UK Distributor Speaks on Human Centipede Controversy
Human Centipede II: Full Sequence has garnered an impressive amount of press of late. At the start of June we told you that the BBFC (British Board of Film Classification) had declared it "unclassifiable," and now we've got some pretty interesting words from the film's UK distributor, Eureka.
Eureka issued a press release regarding the BBFC's decision and further illustrated what a baffling decision was made:
Within the last week, the BBFC (British Board of Film Classification) announced that it had rejected and was unable to classify for release on DVD, The Human Centipede II (Full Sequence).
Bounty Films, and its UK distribution partner Eureka Entertainment Ltd., are disappointed by the decision of the BBFC to deny the film a classification certificate. While both companies respect the authority of the board, we strongly disagree with their decision.
In support of their decision, the BBFC issued a press release that gave an unprecedented level of detail regarding certain scenes contained within the film. Whilst it appears customary for the BBFC to issue press releases in support of its decision making, the level of detail provided therein does seem inconsistent with previous releases where the statements have been more concise. We are concerned this may be prejudicial to our forthcoming appeal.
The Human Centipede II (Full Sequence) is adult entertainment for fans of horror films. If a film of this nature does not seek to push boundaries, to challenge people and their value systems or to shock, then it is not horror. The subject matter of this film is in line with not only the genre, but other challenging entertainment choices for adult consumers.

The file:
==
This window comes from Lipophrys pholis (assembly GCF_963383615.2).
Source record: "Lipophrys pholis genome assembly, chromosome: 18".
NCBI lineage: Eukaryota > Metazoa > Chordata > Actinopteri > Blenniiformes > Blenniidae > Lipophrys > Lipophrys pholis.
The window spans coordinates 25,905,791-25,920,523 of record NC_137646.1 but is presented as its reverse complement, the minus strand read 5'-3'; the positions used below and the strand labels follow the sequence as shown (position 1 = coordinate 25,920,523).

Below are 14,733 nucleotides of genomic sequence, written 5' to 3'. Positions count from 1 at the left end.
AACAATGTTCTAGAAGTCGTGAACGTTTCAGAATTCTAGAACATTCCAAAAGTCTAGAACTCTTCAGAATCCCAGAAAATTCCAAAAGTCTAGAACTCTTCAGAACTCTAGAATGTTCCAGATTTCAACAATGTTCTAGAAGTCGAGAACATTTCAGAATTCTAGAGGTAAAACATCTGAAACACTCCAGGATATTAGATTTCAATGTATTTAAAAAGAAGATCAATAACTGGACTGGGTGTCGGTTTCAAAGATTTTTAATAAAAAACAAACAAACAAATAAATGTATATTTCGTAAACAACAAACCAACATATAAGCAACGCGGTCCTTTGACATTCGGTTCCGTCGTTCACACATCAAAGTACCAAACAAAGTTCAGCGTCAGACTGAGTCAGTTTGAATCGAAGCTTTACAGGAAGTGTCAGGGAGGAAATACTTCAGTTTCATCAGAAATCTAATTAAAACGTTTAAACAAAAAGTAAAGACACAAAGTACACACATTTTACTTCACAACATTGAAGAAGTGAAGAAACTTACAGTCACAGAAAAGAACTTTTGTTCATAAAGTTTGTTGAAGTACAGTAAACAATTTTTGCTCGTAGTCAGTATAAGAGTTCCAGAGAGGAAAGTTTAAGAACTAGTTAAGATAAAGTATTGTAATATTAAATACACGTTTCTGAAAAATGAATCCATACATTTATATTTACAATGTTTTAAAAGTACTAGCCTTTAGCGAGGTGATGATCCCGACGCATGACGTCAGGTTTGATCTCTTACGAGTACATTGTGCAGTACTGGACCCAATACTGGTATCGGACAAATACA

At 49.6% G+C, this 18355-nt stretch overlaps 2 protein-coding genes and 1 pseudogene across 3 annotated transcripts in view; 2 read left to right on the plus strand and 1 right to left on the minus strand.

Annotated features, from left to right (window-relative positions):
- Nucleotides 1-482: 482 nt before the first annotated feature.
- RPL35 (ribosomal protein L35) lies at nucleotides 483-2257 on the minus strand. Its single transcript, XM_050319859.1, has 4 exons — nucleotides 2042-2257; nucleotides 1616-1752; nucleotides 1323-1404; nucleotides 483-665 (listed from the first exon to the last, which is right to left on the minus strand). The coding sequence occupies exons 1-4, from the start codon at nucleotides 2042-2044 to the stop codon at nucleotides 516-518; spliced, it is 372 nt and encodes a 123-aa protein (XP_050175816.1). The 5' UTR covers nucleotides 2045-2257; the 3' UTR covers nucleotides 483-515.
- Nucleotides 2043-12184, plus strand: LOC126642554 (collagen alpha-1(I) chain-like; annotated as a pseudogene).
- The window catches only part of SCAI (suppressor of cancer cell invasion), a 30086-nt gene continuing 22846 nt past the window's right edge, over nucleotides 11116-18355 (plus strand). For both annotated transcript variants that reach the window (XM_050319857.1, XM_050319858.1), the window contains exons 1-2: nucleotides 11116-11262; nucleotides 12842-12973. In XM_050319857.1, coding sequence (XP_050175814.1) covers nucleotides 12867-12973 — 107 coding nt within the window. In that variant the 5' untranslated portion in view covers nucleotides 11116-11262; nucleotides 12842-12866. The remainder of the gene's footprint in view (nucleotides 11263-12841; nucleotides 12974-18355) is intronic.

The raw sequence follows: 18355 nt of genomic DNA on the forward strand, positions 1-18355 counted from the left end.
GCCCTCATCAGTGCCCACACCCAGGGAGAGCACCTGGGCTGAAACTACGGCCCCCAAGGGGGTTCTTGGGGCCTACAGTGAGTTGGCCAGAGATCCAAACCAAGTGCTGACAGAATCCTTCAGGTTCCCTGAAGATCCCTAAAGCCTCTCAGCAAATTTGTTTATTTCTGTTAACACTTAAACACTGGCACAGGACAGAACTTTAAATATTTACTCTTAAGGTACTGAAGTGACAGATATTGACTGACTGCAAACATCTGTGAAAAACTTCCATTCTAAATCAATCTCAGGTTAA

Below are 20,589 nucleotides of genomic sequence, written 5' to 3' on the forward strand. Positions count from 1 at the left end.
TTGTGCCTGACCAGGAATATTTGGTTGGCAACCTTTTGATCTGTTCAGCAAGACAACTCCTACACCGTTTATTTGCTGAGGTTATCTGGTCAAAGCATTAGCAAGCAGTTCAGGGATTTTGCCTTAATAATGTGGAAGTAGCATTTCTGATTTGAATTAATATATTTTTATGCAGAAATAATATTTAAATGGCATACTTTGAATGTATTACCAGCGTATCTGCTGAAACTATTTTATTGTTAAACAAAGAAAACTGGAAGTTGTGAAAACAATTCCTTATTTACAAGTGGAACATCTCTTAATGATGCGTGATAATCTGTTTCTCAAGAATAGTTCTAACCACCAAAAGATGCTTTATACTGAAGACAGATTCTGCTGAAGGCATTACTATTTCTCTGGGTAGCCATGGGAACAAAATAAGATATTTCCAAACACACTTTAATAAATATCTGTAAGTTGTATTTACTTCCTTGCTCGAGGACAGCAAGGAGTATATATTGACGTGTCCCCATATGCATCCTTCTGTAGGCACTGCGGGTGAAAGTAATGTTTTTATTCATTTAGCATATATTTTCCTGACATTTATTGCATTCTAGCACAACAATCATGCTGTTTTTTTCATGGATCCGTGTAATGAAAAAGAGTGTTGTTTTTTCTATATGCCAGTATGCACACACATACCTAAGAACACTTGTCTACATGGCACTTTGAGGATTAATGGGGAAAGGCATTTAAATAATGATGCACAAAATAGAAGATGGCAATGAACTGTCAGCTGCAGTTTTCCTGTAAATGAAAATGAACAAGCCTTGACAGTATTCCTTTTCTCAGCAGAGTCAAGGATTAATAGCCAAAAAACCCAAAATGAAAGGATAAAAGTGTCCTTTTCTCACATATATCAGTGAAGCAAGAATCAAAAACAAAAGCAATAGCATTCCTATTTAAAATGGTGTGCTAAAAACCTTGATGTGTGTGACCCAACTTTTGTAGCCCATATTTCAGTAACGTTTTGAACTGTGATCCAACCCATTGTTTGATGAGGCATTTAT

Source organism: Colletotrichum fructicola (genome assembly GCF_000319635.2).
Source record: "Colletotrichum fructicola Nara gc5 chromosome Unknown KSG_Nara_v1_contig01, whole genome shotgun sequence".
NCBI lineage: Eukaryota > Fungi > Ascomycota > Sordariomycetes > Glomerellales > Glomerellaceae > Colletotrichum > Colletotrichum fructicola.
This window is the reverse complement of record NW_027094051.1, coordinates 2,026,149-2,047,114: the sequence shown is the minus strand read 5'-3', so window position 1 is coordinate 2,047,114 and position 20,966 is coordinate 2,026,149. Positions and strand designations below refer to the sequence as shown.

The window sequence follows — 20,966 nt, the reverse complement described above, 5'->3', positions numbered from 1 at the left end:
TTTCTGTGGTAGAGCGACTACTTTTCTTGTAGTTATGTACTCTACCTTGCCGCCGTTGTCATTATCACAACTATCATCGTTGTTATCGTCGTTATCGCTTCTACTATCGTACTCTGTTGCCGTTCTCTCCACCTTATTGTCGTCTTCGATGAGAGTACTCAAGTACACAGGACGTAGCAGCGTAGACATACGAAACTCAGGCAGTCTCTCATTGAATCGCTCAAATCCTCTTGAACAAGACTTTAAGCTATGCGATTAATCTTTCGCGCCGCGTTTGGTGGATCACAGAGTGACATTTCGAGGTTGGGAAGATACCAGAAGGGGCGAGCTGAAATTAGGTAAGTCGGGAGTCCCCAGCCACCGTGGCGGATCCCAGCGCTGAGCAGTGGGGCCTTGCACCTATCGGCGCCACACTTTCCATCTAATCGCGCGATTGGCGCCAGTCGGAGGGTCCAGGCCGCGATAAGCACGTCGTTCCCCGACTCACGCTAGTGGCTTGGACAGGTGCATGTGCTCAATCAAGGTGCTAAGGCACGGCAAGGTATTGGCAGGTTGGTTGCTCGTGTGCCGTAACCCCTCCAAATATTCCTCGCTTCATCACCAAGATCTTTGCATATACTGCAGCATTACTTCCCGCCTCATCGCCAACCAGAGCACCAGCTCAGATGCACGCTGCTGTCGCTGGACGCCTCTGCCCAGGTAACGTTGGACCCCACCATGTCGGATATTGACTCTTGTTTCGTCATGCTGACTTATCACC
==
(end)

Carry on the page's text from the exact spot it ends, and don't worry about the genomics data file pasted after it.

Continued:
We respect those who have different opinions about both the film and the genre, and whose opinions may differ to our own, but we hope that the opinions of the adults for whom this product is intended will also be considered. The adult consumers who would watch this film fully understand that it is fictional entertainment and nothing more.
Classifying and rating product allows the public to make an informed choice about the art and media they wish to consume. Censoring or preventing the public from obtaining material that has not been proven to be harmful or obscene, is indefensible in principle and is often counterproductive in practice. Through their chosen course of action, the BBFC have ensured that the awareness of this film is now greater than it would otherwise have been.
Having taken advice on these matters, and in accordance with BBFC guidelines, we will be submitting our appeal to the Video Appeals Committee in due course.
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